There’s an awkward moment in Tinker Bell and the Lost Treasure where it slowly dawns on the viewer that they care about the Autumn revel, and are worried about the fact that there doesn’t seem to be a way to save the shattered moonstone – without which the tree will never be coated in the blue pixie dust that is essential to the survival of the hollow where all the fairies live. The cotton wool balloon is lost and the magic mirror on the pirate wreck doesn’t work, so there’s no way that Tinker Bell will get back in time for the blue moon to hit the magical gem at the right angle. Suddenly you realise you’re invested in a film about CGI fairies. It feels uncomfortable.
Disney has built a successful franchise out of Tinker Bell and her fairy friends in a way that may unnerve JM Barrie, the writer of Peter Pan where the mischievous sprite first appeared. In the original stage play, she was just a beam of light that characters interacted with, but was upgraded to a visible fairy in Disney’s 1953 animation, where she gained her iconic green leaf dress (there’s a witty moment in this film where she chooses from a rack full of these identical clothes). In her own franchise, however, she is given a voice where she was previously silent, and her more villainous attributes, like betraying her friends and trying to get Wendy killed, are replaced with tamer qualities like “occasional anger”.
The little creature must have been successful, as there are now six films with her in the lead, averaging around one a year since Tinker Bell in 2008. The studio are creating a densely detailed world, where fairies trade in pixie dust (cocaine?), and magical rituals involving moons and gems keep the world alive and the seasons in motion. This film reveals that our heroine gets her name from her profession; she is called Bell, and she is a Tinker, see? It’s a carefully ordered society where every fairy fulfils certain roles and it’s probably best not to mention Peter Pan as he doesn’t seem to bear any relevance to any of it.
Only one of these sagas is currently available on Netflix UK: The Lost Treasure, in which the inventive engineer has to create a staff to hold the moonstone to welcome in the Autumn blue moon. Or something. There’s a certain amount of shame that comes with an adult admitting that Tinker Bell and the Lost Treasure is not terrible, but it’s an inevitable conclusion. This isn’t bad. It’s also not great, by any stretch, but it does a lot of things right.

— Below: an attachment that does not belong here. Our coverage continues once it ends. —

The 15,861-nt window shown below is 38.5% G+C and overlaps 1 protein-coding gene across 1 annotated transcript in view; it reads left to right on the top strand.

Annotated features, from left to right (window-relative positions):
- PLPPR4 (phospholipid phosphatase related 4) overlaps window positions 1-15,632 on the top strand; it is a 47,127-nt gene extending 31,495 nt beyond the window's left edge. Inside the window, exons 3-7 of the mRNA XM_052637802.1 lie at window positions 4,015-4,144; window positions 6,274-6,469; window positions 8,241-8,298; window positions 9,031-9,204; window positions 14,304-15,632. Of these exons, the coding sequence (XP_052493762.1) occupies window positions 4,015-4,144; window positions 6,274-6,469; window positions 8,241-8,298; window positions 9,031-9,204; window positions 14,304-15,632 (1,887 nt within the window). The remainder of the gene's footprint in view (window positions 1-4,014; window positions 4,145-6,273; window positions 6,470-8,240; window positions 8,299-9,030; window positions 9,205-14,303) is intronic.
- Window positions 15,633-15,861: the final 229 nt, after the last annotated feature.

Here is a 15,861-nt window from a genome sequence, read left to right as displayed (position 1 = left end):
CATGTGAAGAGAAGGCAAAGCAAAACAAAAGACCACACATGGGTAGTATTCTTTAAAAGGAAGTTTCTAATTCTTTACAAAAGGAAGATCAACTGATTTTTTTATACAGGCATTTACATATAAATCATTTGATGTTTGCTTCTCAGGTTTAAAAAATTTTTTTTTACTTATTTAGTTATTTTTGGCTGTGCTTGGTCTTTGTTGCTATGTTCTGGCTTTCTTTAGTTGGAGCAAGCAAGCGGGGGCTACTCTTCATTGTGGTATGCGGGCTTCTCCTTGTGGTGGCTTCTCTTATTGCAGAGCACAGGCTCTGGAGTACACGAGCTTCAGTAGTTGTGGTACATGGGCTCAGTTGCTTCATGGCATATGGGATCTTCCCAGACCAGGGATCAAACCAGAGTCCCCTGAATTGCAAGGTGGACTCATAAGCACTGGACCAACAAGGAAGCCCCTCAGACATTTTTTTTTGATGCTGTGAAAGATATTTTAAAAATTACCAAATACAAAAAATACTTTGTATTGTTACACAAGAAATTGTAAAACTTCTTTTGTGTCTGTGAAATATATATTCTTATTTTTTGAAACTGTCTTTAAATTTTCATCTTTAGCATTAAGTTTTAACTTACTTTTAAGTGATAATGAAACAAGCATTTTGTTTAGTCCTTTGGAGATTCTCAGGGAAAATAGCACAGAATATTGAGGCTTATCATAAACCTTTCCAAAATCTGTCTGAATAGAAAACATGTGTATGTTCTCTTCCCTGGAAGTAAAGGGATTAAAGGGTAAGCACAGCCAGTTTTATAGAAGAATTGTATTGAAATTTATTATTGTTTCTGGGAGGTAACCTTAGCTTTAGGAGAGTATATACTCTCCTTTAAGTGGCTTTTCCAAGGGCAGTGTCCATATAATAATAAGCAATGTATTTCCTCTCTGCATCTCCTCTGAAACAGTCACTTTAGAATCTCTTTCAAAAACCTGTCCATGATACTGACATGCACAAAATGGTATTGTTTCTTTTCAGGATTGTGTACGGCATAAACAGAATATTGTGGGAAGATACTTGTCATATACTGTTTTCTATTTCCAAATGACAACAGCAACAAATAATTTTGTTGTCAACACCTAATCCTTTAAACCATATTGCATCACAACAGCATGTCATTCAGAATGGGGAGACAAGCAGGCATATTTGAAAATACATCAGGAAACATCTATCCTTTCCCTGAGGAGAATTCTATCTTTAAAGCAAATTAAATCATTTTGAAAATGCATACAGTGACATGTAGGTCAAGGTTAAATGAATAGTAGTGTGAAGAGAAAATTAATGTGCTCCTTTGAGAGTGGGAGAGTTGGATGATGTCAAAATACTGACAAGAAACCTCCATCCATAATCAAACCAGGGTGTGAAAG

The bright colours and uncomplicated CG animation may not be the most attractive to look at, but it’ll keep the youngest demographic entertained. The story, rooted in the dense fantasy lore of the fairy world, keeps everything moving and is clearly structured, so children will be able to follow it. In fact, many other animations and films for adults could learn a thing or two about the pace and eventful narrative of The Lost Treasure. Primary school kids (well, the younger end anyway) will most likely enjoy the easy-to-grasp message – 10 points if you can guess what the real treasure is – and get swept away in the fantasy and adventure of it all.
Don’t get confused, now. The Lost Treasure is not the new Toy Story, or even the new Epic. It’s hard to believe that viewers of any age will find the jokes funny, and it’s all executed with the kind of fake, glossy grin of a suburban American household that’s hiding deep existential despair. It’s not an interesting film by any measure, and one suspects that the motives for making it were more to do with merchandising than creative passion. Yet the slickness and accessibility of the story is something that many, many films aimed at children still manage to fail. The Lost Treasure has a single purpose, and it achieves it efficiently. Which is about all you can ask for from a cheap rip-off of Peter Pan.